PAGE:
Most American travelers who have visited Europe have probably spent at least some time in Spain.
The country is an iconic tourist destination and is having a real moment this year, with travelers arriving in record numbers throughout summer.
Many of its cities and regions are well known to American travelers, and with good reason.
Barcelona, Madrid, Valencia, the Costa del Sol – all of these places are rich in history, boast fantastic weather, are friendly and welcoming to travelers of all kinds, and are relatively affordable.
But there is much more to Spain than the flagship destinations, many of which could overlooked when planning a trip across the country.
I recently visited one such place, and that is Córdoba.
This small yet fascinating city in Spain’s beautiful Andalusia region in its southwest corner is home to important monuments, charming restaurants and hotels, and a more authentic taste of local life.
Here’s what I loved about Córdoba and why you should absolutely consider visiting on any trip to Spain:
Picture Perfect Old Town
Think of Spain, and you probably imagine narrow cobbled streets with brightly painted buildings overhanging on either side, adorned with decorative shutters and facades.
That is exactly what you’ll find in Córdoba – its old town district is a World Heritage site and is a postcard setting that feels like you’re walking through a dream.
Córdoba is sometimes called the city of flowers, and you will discover why in its old town thanks to its well-decorated courtyards and squares, particularly during the Courtyards Festival in May each year.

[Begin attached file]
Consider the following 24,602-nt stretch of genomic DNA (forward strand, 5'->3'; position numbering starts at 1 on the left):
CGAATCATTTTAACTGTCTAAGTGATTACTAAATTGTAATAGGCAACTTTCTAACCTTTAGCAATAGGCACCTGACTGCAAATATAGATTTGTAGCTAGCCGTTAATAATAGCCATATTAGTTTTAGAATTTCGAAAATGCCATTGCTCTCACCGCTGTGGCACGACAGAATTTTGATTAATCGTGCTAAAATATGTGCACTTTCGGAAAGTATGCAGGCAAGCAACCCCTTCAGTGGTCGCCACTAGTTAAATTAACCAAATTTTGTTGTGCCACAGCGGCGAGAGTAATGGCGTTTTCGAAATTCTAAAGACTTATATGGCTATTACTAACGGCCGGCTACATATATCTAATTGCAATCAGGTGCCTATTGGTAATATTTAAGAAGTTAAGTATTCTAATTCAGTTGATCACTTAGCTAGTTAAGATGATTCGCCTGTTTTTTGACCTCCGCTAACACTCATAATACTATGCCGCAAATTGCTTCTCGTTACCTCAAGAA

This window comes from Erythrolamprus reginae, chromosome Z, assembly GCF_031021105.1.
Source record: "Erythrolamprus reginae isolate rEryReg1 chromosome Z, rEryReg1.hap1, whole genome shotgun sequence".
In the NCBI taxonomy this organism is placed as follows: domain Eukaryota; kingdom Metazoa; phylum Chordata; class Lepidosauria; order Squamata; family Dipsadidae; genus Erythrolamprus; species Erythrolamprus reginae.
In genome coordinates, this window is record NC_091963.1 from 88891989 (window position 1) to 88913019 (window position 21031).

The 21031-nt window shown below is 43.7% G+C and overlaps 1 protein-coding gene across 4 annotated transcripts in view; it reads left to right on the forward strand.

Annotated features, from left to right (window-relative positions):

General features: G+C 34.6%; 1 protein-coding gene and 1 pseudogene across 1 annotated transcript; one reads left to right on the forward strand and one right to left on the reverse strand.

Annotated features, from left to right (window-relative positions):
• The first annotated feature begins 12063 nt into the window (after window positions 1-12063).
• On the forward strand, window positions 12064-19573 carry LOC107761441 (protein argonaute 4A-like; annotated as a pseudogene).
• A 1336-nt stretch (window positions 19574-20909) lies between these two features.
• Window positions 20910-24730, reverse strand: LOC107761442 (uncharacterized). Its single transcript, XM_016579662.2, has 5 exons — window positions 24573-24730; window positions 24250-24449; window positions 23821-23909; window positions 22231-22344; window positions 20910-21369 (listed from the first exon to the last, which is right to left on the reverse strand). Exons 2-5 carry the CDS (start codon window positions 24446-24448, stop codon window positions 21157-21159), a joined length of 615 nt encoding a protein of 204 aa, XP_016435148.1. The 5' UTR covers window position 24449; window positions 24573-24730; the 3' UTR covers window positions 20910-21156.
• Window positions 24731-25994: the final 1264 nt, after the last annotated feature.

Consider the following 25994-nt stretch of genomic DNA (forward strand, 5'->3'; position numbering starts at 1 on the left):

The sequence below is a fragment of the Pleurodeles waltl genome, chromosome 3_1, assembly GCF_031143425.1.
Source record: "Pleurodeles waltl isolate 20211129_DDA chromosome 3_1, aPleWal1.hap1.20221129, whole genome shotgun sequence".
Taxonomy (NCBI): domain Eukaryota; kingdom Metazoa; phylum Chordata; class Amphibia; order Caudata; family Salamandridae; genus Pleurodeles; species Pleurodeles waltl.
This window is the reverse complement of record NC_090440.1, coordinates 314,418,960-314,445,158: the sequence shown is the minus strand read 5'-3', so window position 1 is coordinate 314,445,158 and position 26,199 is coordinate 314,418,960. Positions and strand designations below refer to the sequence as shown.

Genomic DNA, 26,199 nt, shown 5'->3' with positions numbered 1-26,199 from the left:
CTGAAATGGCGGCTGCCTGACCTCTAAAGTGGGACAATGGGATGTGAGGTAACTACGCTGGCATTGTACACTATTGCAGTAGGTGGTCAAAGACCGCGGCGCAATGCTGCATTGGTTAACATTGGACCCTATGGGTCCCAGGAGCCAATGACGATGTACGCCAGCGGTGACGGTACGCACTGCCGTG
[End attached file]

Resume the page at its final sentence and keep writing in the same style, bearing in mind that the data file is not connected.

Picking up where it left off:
Take some time to explore this area at a slow place, and you will find something new at every turn – from energizing flamenco performances to atmospheric local bars.
Melting Pot Of Cultures
The most iconic sight in Córdoba is undoubtedly its Great Mosque (Mezquita-Catedral), which is ranked as the sixth-best attraction in Spain.
Situated in the heart of the old town close to the banks of the river Guadalquivir, this building is a window into this region’s past thanks to its mix of architectural styles.
It was originally built as a mosque in 785, during a period when Andalusia was the heart of Islamic Spain.
It features a maze of columns and decorated archways as well as the mihrab, which is sometimes regarded as one of the most important in the Muslim world.
In the center of the mosque, you will find an impressive baroque cathedral that was built inside after the Christians recaptured Andalusia during the Reconquista period in the 1200s.
After taking in the unique and beautiful interior architecture, you can seek shade in the orange trees that line the pretty courtyard outside the main building.
And if you want to take your history tourism even further back, there are some Roman temple ruins next to the city hall and a Roman bridge over the river.
Authentic And Unique Dining
There’s nothing I enjoy more than finding a real, local place to eat, and there is no shortage of them in Córdoba.
Even in the old town, which is the most touristy part of the city, you will find family-run places serving locally sourced food, and much to my own delight, locally brewed craft beer.
Delicacies of this region include salmorejo, which is a tomato-based sauce like gazpacho, rabo de toro, which is a beef stew, and berenjenas fritas, which is fried eggplant.
Sit back, relax, and grab some tapas so you can try a little of everything.
Fits Into Itineraries Easily
I visited Córdoba on a day trip from nearby Seville, a journey that takes only about 40 minutes on a non-stop train.
Because of Spain’s excellent and reasonably priced railway network, you can easily stop off in Córdoba on a longer trip taking in nearby sights such as Cadiz, Seville, and Malaga.
Many people do a point-to-point railway journey that starts in Seville and eventually end up in Barcelona, via Madrid.
Despite its relatively remote location in the Andalusian countryside, it is easy to get to, and it is oh-so worth it.
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This article originally appeared on TravelOffPath.com